If there’s one thing I’ve really noticed about moving from London to Sydney is the apparent change that pretty much all of the British people I know have been through and it involves changing their lifestyle.

Take me back to five years ago, I was someone who ate whatever I liked, rarely exercised, partied way too much which involved drinking too much alcohol and I was constantly tired. I wasn’t focused with work at all and the bottom line is, I wasn’t happy. I knew a change was in order so I booked myself  an around the world ticket and haven’t looked back since.

me before

In 2011 with a drink in hand after many drinks already that evening, London

Since moving to Australia 4 years ago, my life has changed drastically. I’m in the best shape of my life; full of energy and have a clear, sharp mind with goals in life and work. I’m now an alcohol free vegan who runs and cycles 20km everyday. How did this all change? I honestly think it’s down to the addictive healthy culture which is thriving in Sydney.

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After completing my first ever half marathon 2015, Sydney 

I recently came across a British blogger called Jennie of My Tale Of 2 Cities – a blog who’s tag line is ‘From London Parties To Sydney Clean Living’.  Bingo! This is exactly what I had been looking for. Not only could I relate straight away to this tag line but I decided I needed to interview Jenny to find out why she changed her lifestyle ways for the better since moving over.


An Interview with Jennie from mytaleof2cities.com

Tell me about your first year in Australia – did you find it hard to settle?

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J: It definitely took a while to settle in. After 3 months I got to grips with the city, after 6 I felt more settled as I had found some good friends but it really took a year to absolutely love it. I think you need to give it a year. The friend thing was the hardest. I think this is something that’s more important for girls than it is for boys. My boyfriend was not bothered in the slightest but I really really missed having a close girlfriend, a partner in crime. Once I found a couple of those Sydney became home.


What do you miss/don’t miss about London?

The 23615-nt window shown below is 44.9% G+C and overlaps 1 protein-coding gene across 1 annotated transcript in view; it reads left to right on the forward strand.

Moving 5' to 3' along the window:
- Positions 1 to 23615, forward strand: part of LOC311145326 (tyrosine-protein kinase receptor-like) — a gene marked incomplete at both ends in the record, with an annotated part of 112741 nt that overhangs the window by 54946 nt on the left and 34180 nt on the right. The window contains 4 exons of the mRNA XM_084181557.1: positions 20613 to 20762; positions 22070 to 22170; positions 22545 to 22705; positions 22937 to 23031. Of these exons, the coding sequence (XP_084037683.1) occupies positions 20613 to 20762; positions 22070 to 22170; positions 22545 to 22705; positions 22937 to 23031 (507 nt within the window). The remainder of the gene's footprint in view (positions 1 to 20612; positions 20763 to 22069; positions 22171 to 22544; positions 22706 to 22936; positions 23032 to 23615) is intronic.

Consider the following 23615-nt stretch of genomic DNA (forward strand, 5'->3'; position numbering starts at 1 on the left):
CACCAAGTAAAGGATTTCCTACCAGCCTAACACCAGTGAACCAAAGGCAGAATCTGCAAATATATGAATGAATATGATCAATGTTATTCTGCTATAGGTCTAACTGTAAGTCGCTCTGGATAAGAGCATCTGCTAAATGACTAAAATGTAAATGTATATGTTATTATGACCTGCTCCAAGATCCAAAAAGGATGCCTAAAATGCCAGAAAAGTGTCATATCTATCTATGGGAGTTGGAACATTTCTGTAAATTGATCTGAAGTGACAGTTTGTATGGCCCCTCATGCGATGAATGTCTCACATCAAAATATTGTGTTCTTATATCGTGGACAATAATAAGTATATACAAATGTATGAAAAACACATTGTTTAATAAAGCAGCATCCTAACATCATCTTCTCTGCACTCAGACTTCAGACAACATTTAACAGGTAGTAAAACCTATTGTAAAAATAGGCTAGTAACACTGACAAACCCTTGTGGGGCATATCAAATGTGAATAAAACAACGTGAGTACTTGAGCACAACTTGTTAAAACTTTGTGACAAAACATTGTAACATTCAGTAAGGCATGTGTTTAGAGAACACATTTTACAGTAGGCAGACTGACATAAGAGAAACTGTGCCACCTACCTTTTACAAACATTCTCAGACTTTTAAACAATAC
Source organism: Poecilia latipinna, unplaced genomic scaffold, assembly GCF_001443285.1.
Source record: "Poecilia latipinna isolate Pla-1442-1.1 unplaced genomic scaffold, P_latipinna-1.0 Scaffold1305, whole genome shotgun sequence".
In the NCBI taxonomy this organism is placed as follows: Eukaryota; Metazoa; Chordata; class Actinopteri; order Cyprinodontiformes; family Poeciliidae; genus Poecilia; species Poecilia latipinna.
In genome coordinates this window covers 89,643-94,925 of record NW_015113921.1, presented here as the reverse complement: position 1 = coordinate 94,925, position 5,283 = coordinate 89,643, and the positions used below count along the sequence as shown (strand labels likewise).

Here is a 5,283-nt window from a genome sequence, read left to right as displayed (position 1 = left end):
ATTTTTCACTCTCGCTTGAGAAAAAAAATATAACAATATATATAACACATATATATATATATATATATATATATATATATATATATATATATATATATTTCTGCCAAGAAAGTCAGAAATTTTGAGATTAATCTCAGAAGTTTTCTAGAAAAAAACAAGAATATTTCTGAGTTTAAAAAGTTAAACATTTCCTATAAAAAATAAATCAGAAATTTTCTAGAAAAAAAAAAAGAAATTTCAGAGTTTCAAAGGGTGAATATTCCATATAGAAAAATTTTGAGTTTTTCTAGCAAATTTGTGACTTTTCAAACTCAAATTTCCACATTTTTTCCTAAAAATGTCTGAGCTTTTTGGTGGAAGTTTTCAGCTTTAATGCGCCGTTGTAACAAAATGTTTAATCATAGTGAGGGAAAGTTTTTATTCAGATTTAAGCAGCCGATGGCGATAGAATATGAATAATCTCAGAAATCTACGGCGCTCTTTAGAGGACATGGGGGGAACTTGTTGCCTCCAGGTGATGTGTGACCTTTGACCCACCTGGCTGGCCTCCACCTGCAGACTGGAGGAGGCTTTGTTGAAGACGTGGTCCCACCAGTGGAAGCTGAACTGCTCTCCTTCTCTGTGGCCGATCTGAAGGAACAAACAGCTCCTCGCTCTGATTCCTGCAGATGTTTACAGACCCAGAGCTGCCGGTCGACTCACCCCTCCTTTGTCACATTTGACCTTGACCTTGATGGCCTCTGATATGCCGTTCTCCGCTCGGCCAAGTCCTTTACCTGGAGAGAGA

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J: I miss the shopping! The Topshop on Oxford Street. And Urban Outfitters!! I do miss my sister and my friends immensely, though many of them are growing up, getting married / having kids and doing their own thing anyway now.

I did miss the nightlife and the music scene to start with, but there is enough going on in Sydney to scratch that itch when you want to. And most of the events that I’ve been to here have such been civilised affairs, perfect for the thirty something that I now am. So much space, so little pushing, hardly a drop of beer spilt over me and no hour long tube ride home after.

LONDON, UNITED KINGDOM - JULY 08: Commuters queuing for tube trains at Green Park Tube Station ahead of the tube strike in evening rush hour of July 8, 2015 in London, England. The strike will be a 27-hour stoppage by about 20,000 Tube staff to shut down the entire London Underground network. (Photo by Tolga Akmen/Anadolu Agency/Getty Images)

I definitely don’t miss the tube. The idea of the tube upsets me. And I don’t miss the rush, or the stress, or the frenetic 1000 mile an hour way of living.


What do you love/hate about living in Sydney?

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J: I love the Eastern Suburbs and the beach lifestyle. That’s been life changing for me and I don’t think I’d want to move anywhere far from the ocean now. There’s nothing better than waking up early when everything’s still quiet, making a coffee, then wandering down to the beach barefoot for a surf as the sun is rising from behind the ocean. I probably do this three or four times a week and it just doesn’t get old. I also love how it’s perfectly acceptable to wander round with no shoes on, even when you’re not going to the beach!

I don’t really hate anything about Sydney. But the one real downside is how far away we are from the UK. I definitely hate that 24 hour flight home, and the resultant week of jet lag.


Why did you decide to change your party lifestyle to being healthy?

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Jennie in London after the after party at 5am